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Marco and Louise Mitrani
Department of Desert Ecology (MDDE)

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Researchers in the Mitrani Department of Desert Ecology (MDDE) use deserts as model ecosystems for advancing ecological knowledge in general, and specifically to understand the ecological properties of deserts. The knowledge obtained in the course of this research is made available to the scientific community at large, to governmental agencies and non-governmental organizations. The MDDE research program provides knowledge that can be used for the conservation and prudent, sustainable development of desert regions. The studies carried out in the MDDE address the roles of environmental heterogeneity (physical and biological), disturbance (natural and anthropogenic), and biotic interactions (trophic and non-trophic) in determining biodiversity in water-limited ecosystems. These research projects also examine the roles of scale and mechanism in creating and maintaining patterns of diversity in different functional groups of plants and animals.

 

Much research emphasis is given to studies in applied ecology, including collaboration with other organizations concerned with landscape management for biodiversity conservation, wildlife protection, public health and the arrest of desertification. Research undertaken by MDDE investigators, their students and visiting colleagues during recent years, include ecophysiology, behavioural ecology and life histories, population ecology and genetics, community and landscape ecology and ecological and evolutionary parasitology. The MDDE facilities include animal care facilities, outdoor enclosures for mammals and areas for garden experiments in loess and sandy desert soils. There is access to research sites at different levels of annual rainfall, from Makhtesh Ramon in the south (60 mm annual precipitation) and Lehavim in the north (250 mm annual precipitation). Research sites include loessal plains, rocky watersheds, canyons, oases, and stabilized and semi-stabilized sand dunes.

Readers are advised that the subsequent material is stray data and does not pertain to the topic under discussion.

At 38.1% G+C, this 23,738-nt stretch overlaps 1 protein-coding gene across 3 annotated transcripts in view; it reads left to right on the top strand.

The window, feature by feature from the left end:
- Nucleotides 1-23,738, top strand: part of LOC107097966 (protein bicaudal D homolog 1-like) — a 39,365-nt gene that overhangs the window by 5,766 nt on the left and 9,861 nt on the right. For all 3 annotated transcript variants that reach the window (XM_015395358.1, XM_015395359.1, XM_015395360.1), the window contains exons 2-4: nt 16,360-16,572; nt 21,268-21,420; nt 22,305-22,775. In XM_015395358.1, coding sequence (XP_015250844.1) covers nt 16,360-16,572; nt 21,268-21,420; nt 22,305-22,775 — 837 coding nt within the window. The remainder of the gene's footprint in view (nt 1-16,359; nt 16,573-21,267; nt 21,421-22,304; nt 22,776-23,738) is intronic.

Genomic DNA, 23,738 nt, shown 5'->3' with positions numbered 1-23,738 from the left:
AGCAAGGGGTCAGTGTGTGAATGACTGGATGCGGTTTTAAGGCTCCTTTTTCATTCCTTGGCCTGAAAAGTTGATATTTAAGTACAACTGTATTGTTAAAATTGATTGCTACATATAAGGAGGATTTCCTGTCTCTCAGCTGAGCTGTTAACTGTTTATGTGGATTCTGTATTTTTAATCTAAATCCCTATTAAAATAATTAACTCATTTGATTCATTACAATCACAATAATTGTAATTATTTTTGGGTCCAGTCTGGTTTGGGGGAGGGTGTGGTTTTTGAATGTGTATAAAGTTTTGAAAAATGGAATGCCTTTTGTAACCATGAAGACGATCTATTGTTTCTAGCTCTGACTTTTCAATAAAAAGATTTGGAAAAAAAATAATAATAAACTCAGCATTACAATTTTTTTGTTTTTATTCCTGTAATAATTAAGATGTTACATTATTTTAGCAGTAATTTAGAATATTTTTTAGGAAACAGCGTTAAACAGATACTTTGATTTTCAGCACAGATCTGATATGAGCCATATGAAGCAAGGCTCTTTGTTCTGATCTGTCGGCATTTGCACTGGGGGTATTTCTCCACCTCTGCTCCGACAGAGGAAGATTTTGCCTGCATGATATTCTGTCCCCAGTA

Deserts, far from being desolate wastelands, support an amazing variety of plants and animals, whose physiologies, morphologies, and behaviors are adapted to harsh conditions.  Thus, deserts offer natural laboratories for studying natural selection in action.  Moreover, deserts offer simple, transparent systems for studying the consequences of these selected traits for individuals, populations, and communities.  Deserts often inspire new theories in ecology and provide the crucible in which we test them.